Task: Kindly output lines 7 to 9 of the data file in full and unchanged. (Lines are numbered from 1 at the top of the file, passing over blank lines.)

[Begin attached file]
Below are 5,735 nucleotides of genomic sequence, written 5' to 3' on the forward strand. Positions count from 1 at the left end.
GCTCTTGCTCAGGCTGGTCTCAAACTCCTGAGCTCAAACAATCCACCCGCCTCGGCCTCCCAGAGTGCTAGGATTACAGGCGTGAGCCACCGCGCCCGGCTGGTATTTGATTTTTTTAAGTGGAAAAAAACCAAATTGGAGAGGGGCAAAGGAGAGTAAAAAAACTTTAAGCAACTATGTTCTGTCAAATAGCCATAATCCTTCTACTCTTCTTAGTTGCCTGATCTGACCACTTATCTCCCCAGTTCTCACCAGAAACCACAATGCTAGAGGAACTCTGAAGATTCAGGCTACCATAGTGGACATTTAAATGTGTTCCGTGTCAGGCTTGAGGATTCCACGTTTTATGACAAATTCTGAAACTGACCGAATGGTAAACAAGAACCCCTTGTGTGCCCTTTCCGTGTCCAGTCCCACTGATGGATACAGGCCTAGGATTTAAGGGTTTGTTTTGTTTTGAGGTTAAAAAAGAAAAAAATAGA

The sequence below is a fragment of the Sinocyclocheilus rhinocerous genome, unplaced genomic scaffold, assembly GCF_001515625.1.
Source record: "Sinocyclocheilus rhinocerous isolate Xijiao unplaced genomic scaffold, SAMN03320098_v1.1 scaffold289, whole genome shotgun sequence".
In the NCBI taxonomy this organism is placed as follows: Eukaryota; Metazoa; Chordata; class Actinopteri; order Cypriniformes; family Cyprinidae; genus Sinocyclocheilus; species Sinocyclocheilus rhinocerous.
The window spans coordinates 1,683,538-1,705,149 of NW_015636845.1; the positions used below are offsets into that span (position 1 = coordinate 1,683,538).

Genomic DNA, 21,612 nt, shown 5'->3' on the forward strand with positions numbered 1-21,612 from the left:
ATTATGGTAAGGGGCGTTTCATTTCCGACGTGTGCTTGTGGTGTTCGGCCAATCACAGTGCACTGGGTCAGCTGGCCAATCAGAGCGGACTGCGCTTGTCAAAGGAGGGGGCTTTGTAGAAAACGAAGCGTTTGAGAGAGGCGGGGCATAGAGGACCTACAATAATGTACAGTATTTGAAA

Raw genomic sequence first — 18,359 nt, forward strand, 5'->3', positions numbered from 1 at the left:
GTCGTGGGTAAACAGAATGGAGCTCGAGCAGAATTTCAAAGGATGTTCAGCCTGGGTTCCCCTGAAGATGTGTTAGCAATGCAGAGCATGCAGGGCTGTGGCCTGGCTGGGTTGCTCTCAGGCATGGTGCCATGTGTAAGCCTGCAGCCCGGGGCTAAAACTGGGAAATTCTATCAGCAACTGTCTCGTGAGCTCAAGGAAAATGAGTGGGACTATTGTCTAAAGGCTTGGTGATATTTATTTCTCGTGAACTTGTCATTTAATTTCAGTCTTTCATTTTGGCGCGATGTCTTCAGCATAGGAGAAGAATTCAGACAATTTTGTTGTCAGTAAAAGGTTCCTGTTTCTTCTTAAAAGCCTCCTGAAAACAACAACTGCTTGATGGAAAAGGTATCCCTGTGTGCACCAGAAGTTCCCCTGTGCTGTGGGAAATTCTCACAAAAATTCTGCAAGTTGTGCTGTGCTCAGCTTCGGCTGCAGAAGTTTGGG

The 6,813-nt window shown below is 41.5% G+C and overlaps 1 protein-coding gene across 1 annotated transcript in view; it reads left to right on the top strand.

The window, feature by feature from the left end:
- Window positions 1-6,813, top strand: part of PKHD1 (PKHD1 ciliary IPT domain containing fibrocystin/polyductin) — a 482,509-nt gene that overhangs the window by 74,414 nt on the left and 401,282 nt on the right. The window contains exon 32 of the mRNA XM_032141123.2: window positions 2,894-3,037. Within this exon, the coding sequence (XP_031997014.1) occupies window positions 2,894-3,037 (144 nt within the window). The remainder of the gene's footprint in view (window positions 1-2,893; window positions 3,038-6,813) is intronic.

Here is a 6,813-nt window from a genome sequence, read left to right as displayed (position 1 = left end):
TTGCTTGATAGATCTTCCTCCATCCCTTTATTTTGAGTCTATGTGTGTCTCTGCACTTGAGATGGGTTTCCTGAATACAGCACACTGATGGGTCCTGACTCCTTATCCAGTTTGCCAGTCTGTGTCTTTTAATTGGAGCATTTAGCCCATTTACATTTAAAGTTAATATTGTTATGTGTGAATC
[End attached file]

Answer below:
Genomic DNA, 21,612 nt, shown 5'->3' on the forward strand with positions numbered 1-21,612 from the left:
ATTATGGTAAGGGGCGTTTCATTTCCGACGTGTGCTTGTGGTGTTCGGCCAATCACAGTGCACTGGGTCAGCTGGCCAATCAGAGCGGACTGCGCTTGTCAAAGGAGGGGGCTTTGTAGAAAACGAAGCGTTTGAGAGAGGCGGGGCATAGAGGACCTACAATAATGTACAGTATTTGAAA

Raw genomic sequence first — 18,359 nt, forward strand, 5'->3', positions numbered from 1 at the left: